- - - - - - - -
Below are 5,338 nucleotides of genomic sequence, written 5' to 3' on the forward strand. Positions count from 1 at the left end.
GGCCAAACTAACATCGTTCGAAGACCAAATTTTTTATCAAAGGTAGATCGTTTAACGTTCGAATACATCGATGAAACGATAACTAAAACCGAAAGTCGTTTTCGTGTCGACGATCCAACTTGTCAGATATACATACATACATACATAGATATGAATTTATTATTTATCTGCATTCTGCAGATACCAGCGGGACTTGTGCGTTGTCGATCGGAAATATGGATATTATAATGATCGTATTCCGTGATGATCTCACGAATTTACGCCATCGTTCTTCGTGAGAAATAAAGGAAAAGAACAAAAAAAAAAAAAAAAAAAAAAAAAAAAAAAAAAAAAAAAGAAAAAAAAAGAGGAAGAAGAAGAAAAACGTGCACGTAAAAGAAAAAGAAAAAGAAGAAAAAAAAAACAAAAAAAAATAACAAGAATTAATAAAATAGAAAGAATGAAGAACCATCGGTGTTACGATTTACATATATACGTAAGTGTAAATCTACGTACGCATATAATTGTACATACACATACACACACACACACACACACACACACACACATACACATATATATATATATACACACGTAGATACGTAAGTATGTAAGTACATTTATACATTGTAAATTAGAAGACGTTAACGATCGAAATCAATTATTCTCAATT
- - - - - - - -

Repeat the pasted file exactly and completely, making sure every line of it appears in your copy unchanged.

Below are 5,338 nucleotides of genomic sequence, written 5' to 3' on the forward strand. Positions count from 1 at the left end.
GGCCAAACTAACATCGTTCGAAGACCAAATTTTTTATCAAAGGTAGATCGTTTAACGTTCGAATACATCGATGAAACGATAACTAAAACCGAAAGTCGTTTTCGTGTCGACGATCCAACTTGTCAGATATACATACATACATACATAGATATGAATTTATTATTTATCTGCATTCTGCAGATACCAGCGGGACTTGTGCGTTGTCGATCGGAAATATGGATATTATAATGATCGTATTCCGTGATGATCTCACGAATTTACGCCATCGTTCTTCGTGAGAAATAAAGGAAAAGAACAAAAAAAAAAAAAAAAAAAAAAAAAAAAAAAAAAAAAAAAGAAAAAAAAAGAGGAAGAAGAAGAAAAACGTGCACGTAAAAGAAAAAGAAAAAGAAGAAAAAAAAAACAAAAAAAAATAACAAGAATTAATAAAATAGAAAGAATGAAGAACCATCGGTGTTACGATTTACATATATACGTAAGTGTAAATCTACGTACGCATATAATTGTACATACACATACACACACACACACACACACACACACACACATACACATATATATATATATACACACGTAGATACGTAAGTATGTAAGTACATTTATACATTGTAAATTAGAAGACGTTAACGATCGAAATCAATTATTCTCAATT